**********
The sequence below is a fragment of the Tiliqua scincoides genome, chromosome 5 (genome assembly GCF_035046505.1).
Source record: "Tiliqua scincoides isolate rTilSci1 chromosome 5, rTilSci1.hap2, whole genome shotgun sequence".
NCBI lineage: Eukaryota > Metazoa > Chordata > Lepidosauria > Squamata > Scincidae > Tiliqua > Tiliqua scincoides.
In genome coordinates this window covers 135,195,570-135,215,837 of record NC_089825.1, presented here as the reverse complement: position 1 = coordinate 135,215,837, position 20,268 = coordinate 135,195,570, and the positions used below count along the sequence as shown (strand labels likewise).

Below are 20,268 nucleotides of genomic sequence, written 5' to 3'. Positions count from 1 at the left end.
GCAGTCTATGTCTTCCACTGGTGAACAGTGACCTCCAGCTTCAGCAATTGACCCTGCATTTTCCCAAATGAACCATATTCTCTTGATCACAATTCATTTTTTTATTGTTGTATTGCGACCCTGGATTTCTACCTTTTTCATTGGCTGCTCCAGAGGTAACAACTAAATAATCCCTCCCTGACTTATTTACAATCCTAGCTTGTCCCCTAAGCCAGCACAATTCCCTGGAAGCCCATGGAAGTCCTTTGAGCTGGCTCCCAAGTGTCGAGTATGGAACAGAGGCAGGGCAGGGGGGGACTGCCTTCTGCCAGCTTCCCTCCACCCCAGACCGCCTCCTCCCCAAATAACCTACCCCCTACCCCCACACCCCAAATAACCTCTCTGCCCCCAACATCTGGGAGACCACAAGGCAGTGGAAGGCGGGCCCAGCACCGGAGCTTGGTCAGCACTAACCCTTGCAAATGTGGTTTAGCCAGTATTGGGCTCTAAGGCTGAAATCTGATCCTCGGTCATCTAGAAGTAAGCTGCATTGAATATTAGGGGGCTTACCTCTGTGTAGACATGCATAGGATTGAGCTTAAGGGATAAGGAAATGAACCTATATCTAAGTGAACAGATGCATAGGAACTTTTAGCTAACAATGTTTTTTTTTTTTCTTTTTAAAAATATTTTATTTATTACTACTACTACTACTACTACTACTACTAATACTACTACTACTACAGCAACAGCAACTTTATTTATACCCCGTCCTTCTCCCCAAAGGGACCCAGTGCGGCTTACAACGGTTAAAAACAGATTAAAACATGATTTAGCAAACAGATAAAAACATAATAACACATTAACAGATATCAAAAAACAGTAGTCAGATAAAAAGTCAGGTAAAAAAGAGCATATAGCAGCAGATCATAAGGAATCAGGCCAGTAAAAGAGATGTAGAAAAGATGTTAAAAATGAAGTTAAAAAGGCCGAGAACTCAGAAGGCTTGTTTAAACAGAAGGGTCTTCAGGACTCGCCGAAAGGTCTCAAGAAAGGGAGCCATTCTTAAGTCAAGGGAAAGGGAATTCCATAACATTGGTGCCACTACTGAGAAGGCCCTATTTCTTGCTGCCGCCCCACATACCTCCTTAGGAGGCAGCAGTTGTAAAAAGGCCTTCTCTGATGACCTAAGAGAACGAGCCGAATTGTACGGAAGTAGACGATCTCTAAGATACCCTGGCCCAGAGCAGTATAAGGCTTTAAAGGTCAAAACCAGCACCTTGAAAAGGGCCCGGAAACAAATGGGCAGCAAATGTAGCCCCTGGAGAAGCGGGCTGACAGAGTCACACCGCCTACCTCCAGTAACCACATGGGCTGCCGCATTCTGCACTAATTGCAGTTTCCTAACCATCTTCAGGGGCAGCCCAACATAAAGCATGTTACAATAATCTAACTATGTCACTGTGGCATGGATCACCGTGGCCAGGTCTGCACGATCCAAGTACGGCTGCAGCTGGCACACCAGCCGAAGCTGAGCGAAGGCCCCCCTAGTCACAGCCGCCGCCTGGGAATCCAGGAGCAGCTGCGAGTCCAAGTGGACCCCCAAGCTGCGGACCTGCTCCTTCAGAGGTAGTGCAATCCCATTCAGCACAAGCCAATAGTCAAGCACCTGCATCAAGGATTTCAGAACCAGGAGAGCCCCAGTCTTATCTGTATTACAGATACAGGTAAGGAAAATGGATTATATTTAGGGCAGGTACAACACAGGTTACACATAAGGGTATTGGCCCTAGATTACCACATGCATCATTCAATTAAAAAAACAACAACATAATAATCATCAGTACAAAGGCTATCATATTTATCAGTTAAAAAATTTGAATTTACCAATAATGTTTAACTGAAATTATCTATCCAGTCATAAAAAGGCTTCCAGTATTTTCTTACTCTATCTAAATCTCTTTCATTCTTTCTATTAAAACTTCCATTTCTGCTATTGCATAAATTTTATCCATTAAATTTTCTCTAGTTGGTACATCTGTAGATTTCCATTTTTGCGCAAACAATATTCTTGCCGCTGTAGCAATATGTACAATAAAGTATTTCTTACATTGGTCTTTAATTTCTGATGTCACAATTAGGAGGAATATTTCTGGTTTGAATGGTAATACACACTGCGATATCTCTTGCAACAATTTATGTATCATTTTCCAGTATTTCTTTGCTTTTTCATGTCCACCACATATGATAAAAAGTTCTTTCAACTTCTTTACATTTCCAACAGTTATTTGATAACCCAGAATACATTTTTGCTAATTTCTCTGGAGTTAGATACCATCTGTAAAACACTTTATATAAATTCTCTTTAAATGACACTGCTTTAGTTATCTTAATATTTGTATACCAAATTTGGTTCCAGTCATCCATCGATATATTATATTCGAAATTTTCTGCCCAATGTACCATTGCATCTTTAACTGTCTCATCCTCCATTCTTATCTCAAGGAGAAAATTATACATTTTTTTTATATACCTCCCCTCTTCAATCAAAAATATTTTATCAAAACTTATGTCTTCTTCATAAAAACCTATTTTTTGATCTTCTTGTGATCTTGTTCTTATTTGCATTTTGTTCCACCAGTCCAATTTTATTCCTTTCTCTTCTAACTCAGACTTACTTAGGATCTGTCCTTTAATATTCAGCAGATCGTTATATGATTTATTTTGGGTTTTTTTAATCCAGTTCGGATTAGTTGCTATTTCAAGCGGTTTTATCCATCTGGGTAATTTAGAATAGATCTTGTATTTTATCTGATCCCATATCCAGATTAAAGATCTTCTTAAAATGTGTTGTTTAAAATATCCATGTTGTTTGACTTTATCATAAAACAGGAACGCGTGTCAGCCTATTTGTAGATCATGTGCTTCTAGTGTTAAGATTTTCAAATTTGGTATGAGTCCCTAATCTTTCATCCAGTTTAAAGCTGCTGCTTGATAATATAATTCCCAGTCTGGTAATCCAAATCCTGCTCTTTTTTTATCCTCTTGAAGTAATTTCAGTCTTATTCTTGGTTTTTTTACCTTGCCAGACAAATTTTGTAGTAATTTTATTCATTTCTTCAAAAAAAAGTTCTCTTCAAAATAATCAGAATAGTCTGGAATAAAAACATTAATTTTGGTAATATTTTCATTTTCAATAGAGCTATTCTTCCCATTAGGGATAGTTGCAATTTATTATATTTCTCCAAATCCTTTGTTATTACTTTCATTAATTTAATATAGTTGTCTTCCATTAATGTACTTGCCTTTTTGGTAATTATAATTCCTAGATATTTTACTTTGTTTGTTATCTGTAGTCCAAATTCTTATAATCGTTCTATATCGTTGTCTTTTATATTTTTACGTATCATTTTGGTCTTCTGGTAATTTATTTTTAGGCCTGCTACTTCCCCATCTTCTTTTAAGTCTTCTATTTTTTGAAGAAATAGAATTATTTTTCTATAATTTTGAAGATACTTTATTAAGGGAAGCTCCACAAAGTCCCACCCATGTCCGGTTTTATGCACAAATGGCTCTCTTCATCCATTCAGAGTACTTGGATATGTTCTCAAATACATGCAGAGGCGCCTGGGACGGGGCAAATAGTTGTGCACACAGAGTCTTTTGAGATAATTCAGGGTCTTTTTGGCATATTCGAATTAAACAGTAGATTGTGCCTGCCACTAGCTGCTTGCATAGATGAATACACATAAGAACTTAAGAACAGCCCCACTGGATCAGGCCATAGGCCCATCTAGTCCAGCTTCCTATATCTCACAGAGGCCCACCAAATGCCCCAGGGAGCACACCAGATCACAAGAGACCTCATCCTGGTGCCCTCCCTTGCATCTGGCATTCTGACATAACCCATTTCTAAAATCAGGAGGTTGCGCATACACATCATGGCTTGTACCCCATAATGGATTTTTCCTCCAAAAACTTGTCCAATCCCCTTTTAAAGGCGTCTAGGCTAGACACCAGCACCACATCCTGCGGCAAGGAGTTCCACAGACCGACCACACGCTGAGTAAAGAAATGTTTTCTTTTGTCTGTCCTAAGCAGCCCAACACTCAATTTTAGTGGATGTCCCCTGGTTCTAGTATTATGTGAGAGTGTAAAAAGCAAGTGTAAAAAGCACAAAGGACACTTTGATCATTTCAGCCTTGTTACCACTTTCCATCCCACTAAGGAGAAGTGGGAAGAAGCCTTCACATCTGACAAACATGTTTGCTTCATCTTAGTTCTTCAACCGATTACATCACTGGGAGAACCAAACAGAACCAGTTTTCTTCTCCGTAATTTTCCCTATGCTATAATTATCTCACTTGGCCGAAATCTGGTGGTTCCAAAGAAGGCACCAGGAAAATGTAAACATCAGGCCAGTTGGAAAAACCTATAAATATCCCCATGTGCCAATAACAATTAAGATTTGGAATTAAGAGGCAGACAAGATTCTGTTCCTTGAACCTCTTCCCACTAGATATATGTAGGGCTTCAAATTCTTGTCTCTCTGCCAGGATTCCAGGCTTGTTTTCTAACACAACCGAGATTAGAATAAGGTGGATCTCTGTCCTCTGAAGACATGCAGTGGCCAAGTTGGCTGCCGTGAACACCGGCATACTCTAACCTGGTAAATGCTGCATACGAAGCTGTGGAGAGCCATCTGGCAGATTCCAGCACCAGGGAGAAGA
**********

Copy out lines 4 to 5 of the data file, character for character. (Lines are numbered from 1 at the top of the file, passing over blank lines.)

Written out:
In genome coordinates this window covers 135,195,570-135,215,837 of record NC_089825.1, presented here as the reverse complement: position 1 = coordinate 135,215,837, position 20,268 = coordinate 135,195,570, and the positions used below count along the sequence as shown (strand labels likewise).

Below are 20,268 nucleotides of genomic sequence, written 5' to 3'. Positions count from 1 at the left end.